The Supreme Court affirmed in part and reversed in part the judgment of the district court reversing the Montana Commissioner of Political Practices' summary decision of complaint without informal contested case hearing against Montana Board of Regents of Higher Education member Martha Sheehy, holding that Sheehy did not violate the Montana Code of Ethics, that the Commissioner lacks enforcement authority over regents, and that regents are public employees subject to the Ethics Code. The Commissioner concluded that Regents are public employees subject to the Commissioner's Ethics Code enforcement authority and that Sheehy violated the Ethics Code by soliciting support for a ballot issue while suing public time, facilities, and equipment. The district court overruled the Commissioner's summary decision, concluding that the Ethics Code does not apply to regents, that the Commissioner lacked enforcement authority over regents, and that Sheehy's statements did not violate the Ethics Code. The Supreme Court reversed in part, holding (1) the Ethics Code applies to the Board of Regents of the Montana University System; (2) Sheehy did not violate the Ethics Code; and (3) the Commissioner does not have authority to enforce the Ethics Code against members of a state administrative board, like the Board of Regents. View "Sheehy v. Commissioner of Political Practices" on Justia Law

by
Plaintiff Warner Wiggins appeals a circuit court's order compelling him to arbitrate his claims against Warren Averett, LLC. Warren Averett was an accounting firm. Eastern Shore Children's Clinic, P.C. ("Eastern Shore"), a pediatric medical practice, was a client of Warren Averett. In September 2010, while Wiggins, who was a medical doctor, was a shareholder and employee of Eastern Shore, Warren Averett and Eastern Shore entered an agreement pursuant to which Warren Averett was to provide accounting services to Eastern Shore ("the contract"). The contract contained an arbitration clause. Thereafter, Wiggins and Warren Averett became involved in a billing dispute related to the preparation of Wiggins's personal income-tax returns. In 2017, Wiggins filed a single-count complaint alleging "accounting malpractice" against Warren Averett. Warren Averett filed an answer to Wiggins's complaint, asserting, among other things, that Wiggins's claims were based on the contract and were thus subject to the arbitration clause. A majority of the Alabama Supreme Court concluded the determination of whether Wiggins' claims were covered under the terms of the arbitration clause was delegated to an arbitrator to decide. Therefore, it affirmed the trial court's order. View "Warner W. Wiggins v. Warren Averett, LLC" on Justia Law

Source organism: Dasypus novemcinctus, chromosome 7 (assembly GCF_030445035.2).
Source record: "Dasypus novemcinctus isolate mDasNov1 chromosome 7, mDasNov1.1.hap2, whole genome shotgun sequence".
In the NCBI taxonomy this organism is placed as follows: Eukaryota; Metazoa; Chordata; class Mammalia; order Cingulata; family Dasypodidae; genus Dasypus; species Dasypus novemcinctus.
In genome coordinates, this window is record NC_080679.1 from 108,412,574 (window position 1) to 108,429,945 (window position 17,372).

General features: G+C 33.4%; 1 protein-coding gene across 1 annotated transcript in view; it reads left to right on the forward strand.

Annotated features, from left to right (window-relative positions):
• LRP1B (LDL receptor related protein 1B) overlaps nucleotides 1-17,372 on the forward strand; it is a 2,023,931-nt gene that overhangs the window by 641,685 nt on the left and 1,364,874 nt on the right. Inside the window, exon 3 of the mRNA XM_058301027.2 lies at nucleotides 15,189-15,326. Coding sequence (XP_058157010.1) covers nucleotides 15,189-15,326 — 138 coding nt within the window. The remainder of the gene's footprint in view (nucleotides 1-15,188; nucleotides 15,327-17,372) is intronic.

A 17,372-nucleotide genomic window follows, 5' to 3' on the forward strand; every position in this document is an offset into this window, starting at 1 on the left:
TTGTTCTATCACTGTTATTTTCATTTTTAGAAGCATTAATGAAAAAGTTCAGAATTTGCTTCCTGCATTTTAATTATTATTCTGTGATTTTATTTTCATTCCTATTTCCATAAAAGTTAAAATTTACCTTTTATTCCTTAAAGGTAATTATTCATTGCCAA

by
The First Circuit affirmed the decision of the district court entering summary judgment against Plaintiff Jay Furtado and in favor of Defendants, attorney Amy Page Oberg and the law firm DarrowEverett LLP, and dismissing Plaintiff's claims of legal malpractice, breach of fiduciary duty, and misrepresentation, holding that summary judgment was properly granted. Plaintiff was one of three members of a limited liability company (LLC) for a gym. In 2008, Plaintiff engaged Oberg to help to establish the LLC. After the LLC stopped operations, Plaintiff brought this action. The district court entered summary judgment for Defendants. The First Circuit affirmed, holding that, even if there were any doubt that Plaintiff had waived on appeal an argument that a reasonable jury could find that a breach by Defendants proximately caused his harm, this Court would still conclude that summary judgment was proper in this case. View "Furtado v. Oberg" on Justia Law